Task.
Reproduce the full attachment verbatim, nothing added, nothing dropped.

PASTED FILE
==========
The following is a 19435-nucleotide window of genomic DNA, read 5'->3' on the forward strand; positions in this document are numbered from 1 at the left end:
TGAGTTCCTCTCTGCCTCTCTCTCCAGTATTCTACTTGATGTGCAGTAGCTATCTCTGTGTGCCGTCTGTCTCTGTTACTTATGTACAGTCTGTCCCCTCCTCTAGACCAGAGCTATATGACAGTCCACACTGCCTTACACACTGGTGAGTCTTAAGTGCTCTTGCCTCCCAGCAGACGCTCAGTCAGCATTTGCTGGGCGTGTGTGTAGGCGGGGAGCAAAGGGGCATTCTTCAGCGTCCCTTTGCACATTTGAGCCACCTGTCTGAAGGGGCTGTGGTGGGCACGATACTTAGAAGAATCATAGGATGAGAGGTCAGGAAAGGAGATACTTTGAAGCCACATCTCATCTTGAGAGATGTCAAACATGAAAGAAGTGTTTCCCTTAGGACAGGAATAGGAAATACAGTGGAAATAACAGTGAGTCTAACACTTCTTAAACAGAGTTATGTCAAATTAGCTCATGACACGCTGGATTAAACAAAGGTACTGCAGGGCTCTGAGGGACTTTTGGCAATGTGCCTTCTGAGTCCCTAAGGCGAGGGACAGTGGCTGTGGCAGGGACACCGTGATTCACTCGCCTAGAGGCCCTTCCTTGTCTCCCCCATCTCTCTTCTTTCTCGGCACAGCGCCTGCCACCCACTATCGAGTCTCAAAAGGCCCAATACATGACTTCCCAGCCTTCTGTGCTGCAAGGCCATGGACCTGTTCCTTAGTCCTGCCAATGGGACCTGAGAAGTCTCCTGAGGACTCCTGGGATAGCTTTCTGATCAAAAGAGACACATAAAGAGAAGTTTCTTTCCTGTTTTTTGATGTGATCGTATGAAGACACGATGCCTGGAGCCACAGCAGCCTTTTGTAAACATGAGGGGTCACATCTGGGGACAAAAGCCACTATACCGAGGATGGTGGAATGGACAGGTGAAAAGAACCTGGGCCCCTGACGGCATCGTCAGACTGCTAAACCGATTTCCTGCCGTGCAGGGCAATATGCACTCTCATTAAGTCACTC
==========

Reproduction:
The following is a 19435-nucleotide window of genomic DNA, read 5'->3' on the forward strand; positions in this document are numbered from 1 at the left end:
TGAGTTCCTCTCTGCCTCTCTCTCCAGTATTCTACTTGATGTGCAGTAGCTATCTCTGTGTGCCGTCTGTCTCTGTTACTTATGTACAGTCTGTCCCCTCCTCTAGACCAGAGCTATATGACAGTCCACACTGCCTTACACACTGGTGAGTCTTAAGTGCTCTTGCCTCCCAGCAGACGCTCAGTCAGCATTTGCTGGGCGTGTGTGTAGGCGGGGAGCAAAGGGGCATTCTTCAGCGTCCCTTTGCACATTTGAGCCACCTGTCTGAAGGGGCTGTGGTGGGCACGATACTTAGAAGAATCATAGGATGAGAGGTCAGGAAAGGAGATACTTTGAAGCCACATCTCATCTTGAGAGATGTCAAACATGAAAGAAGTGTTTCCCTTAGGACAGGAATAGGAAATACAGTGGAAATAACAGTGAGTCTAACACTTCTTAAACAGAGTTATGTCAAATTAGCTCATGACACGCTGGATTAAACAAAGGTACTGCAGGGCTCTGAGGGACTTTTGGCAATGTGCCTTCTGAGTCCCTAAGGCGAGGGACAGTGGCTGTGGCAGGGACACCGTGATTCACTCGCCTAGAGGCCCTTCCTTGTCTCCCCCATCTCTCTTCTTTCTCGGCACAGCGCCTGCCACCCACTATCGAGTCTCAAAAGGCCCAATACATGACTTCCCAGCCTTCTGTGCTGCAAGGCCATGGACCTGTTCCTTAGTCCTGCCAATGGGACCTGAGAAGTCTCCTGAGGACTCCTGGGATAGCTTTCTGATCAAAAGAGACACATAAAGAGAAGTTTCTTTCCTGTTTTTTGATGTGATCGTATGAAGACACGATGCCTGGAGCCACAGCAGCCTTTTGTAAACATGAGGGGTCACATCTGGGGACAAAAGCCACTATACCGAGGATGGTGGAATGGACAGGTGAAAAGAACCTGGGCCCCTGACGGCATCGTCAGACTGCTAAACCGATTTCCTGCCGTGCAGGGCAATATGCACTCTCATTAAGTCACTC